Q: I am 30 and just starting to save for retirement. My employer offers a traditional 401(k) and a Roth 401(k) but no company match. Should I open and max out a Roth IRA first and then contribute to my company 401(k) and hope it offers a match in the future?– Charlotte Mapes, Tampa
A: A company match is a nice to have, but it’s not the most important consideration when you’re deciding which account to choose for your retirement savings, says Samuel Rad, a certified financial planner at Searchlight Financial Advisors in Beverly Hills, Calif.
Contributing to a 401(k) almost always trumps an IRA because you can sock away a lot more money, says Rad. This is true whether you’re talking about a Roth IRA or a traditional IRA. In 2015 you can put $18,000 a year in your company 401(k) ($24,000 if you’re 50 or older). You can only put $5,500 in an IRA ($6,500 if you’re 50-plus). A 401(k) is also easy to fund because your contributions are automatically deducted from your pay check.
With Roth IRAs, higher earners may also face income limits to contributions. For singles, you can’t put money in a Roth if your modified adjusted gross income exceeds $131,000; for married couples filing jointly, the cutoff is $193,000. There are no income limits for contributions to a 401(k).
If you had a company match, you might save enough in the plan to receive the full match, and then stash additional money in a Roth IRA. But since you don’t, and you also have a Roth option in your 401(k), the key decision for you is whether to contribute to a traditional 401(k) or a Roth 401(k). (You’re fortunate to have the choice. Only 50% of employer defined contribution plans offer a Roth 401(k), according to Aon Hewitt.)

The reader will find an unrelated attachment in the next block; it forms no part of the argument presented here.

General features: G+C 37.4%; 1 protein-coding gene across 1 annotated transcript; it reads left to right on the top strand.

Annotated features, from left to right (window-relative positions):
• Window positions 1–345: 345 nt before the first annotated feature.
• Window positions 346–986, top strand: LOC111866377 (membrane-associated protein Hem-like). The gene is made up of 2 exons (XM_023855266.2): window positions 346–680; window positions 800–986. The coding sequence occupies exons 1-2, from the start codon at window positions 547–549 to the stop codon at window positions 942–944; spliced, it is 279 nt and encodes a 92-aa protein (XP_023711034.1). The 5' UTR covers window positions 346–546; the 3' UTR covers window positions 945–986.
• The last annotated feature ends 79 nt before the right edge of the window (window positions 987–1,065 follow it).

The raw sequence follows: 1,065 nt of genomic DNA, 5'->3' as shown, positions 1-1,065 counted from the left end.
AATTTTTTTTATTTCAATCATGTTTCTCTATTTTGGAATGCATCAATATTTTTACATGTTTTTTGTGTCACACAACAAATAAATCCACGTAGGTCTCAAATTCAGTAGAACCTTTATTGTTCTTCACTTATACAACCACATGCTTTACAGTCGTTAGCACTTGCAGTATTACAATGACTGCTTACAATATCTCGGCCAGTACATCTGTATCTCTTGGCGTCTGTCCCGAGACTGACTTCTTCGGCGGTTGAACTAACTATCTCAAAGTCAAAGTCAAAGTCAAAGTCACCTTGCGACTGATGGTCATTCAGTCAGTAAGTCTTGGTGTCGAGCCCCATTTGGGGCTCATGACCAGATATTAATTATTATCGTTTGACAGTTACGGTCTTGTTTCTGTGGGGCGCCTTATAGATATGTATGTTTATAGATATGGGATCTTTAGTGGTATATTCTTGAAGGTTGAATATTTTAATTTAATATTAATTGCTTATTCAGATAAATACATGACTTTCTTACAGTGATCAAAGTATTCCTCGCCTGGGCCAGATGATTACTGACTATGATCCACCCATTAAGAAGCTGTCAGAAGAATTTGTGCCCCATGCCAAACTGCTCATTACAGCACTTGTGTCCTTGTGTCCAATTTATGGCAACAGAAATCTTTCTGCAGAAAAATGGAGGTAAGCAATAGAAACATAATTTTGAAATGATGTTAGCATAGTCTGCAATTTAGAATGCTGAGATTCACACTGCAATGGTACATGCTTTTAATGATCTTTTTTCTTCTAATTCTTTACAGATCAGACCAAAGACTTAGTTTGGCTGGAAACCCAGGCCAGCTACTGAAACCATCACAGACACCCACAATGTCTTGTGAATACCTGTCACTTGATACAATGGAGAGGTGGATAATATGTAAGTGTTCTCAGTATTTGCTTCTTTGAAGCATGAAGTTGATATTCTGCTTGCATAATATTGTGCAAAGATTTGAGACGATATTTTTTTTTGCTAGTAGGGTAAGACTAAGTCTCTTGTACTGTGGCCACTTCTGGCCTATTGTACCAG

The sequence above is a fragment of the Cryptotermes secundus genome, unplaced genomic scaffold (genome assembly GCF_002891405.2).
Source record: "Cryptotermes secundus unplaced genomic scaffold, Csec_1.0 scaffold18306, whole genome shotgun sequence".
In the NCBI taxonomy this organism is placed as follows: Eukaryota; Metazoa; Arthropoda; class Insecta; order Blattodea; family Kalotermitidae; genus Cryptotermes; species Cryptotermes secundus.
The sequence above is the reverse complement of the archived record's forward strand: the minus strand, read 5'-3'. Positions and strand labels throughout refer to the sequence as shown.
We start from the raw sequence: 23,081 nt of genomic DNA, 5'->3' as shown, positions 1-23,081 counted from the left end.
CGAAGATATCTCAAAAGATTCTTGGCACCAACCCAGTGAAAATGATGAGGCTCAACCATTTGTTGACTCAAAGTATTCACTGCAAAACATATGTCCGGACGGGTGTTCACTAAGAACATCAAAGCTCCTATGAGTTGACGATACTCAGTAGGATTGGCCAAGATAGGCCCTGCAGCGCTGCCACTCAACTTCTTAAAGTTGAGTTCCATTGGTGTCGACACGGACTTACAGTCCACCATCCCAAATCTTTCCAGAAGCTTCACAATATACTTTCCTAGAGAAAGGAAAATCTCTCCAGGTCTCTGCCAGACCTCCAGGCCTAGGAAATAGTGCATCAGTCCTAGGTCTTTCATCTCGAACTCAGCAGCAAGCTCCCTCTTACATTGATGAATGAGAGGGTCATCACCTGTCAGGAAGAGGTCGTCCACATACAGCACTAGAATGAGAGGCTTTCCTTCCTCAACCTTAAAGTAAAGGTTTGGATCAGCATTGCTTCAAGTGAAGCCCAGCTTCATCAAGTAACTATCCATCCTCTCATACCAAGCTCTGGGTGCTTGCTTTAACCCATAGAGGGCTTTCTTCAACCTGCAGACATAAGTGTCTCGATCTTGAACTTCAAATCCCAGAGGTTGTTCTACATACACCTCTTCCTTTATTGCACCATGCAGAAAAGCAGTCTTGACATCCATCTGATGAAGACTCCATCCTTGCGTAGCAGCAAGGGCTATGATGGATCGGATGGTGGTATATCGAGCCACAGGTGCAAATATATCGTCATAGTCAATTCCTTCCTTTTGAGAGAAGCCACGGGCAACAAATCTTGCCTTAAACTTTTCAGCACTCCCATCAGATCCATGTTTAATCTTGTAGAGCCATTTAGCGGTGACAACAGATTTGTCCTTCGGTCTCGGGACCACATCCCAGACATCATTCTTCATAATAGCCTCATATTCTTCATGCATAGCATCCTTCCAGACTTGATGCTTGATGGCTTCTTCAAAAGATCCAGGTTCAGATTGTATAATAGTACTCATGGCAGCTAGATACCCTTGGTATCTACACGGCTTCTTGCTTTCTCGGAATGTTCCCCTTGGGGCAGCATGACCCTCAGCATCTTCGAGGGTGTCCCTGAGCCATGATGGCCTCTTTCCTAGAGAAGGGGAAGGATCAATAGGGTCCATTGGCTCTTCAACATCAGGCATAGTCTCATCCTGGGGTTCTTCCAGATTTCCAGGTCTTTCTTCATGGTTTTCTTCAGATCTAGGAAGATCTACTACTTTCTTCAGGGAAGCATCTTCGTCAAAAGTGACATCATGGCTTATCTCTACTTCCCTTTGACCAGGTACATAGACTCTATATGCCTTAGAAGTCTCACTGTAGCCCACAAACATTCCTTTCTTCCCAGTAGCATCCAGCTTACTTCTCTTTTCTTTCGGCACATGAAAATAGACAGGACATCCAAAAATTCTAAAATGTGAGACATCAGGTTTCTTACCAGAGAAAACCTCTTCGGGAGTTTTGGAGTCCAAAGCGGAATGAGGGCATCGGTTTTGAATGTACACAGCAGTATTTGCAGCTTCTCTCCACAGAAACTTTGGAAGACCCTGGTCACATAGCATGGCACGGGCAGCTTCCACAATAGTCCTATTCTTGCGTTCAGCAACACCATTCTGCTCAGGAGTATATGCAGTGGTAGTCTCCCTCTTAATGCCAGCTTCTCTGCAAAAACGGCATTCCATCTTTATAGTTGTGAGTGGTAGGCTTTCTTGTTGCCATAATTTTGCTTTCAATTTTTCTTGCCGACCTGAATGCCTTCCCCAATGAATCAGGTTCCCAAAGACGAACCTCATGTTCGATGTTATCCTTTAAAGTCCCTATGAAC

The basic difference between a traditional and a Roth 401(k) is when you pay the taxes. With a traditional 401(k), you make contributions with pre-tax dollars, so you get a tax break up front, which helps lower your current income tax bill. Your money—both contributions and earnings—will grow tax-deferred until you withdraw it, when you’ll pay whatever income tax rates applies at that time. If you tap that money before age 59 1/2, you’ll pay a 10% penalty in addition to taxes (with a few exceptions).
With a Roth 401(k), it’s the opposite. You make your contributions with after-tax dollars, so there’s no upfront tax deduction. And unlike a Roth IRA, there are no contribution limits based on your income. You can withdraw contributions and earnings tax-free at age 59½, as long as you’ve held the account for five years. That gives you a valuable stream of tax-free income when you’re retired.
So it all comes down to deciding when it’s better for you to pay the taxes—now or later. And that depends a lot on what you think your income tax rates will be when you retire.
No one has a crystal ball, but for young investors like you, the Roth looks particularly attractive. You’re likely to be in a lower tax bracket earlier in your career, so the up-front tax break you’d receive from contributing to a traditional 401(k) isn’t as big it would be for a high earner. Plus, you’ll benefit from decades of tax-free compounding.
Of course, having a tax-free pool of money is also valuable for older investors and retirees, even those in a lower tax brackets. If you had to make a sudden large withdrawal, perhaps for a health emergency, you can tap those savings rather than a pre-tax account, which might push you into a higher tax bracket.
The good news is that you have the best of both worlds, says Rad. You can hedge your bets by contributing both to your traditional 401(k) and the Roth 401(k), though you are capped at $18,000 total. Do this, and you can lower your current taxable income and build a tax diversified retirement portfolio.
There is one downside to a Roth 401(k) vs. a Roth IRA: Just like a regular 401(k), a Roth 401(k) has a required minimum distribution (RMD) rule. You have to start withdrawing money at age 70 ½, even if you don’t need the income at that time. That means you may be forced to make withdrawals when the market is down. If you have money in a Roth IRA, there is no RMD, so you can keep your money invested as long as you want. So you may want to rollover your Roth 401(k) to a Roth IRA before you reach age 70 1/2.
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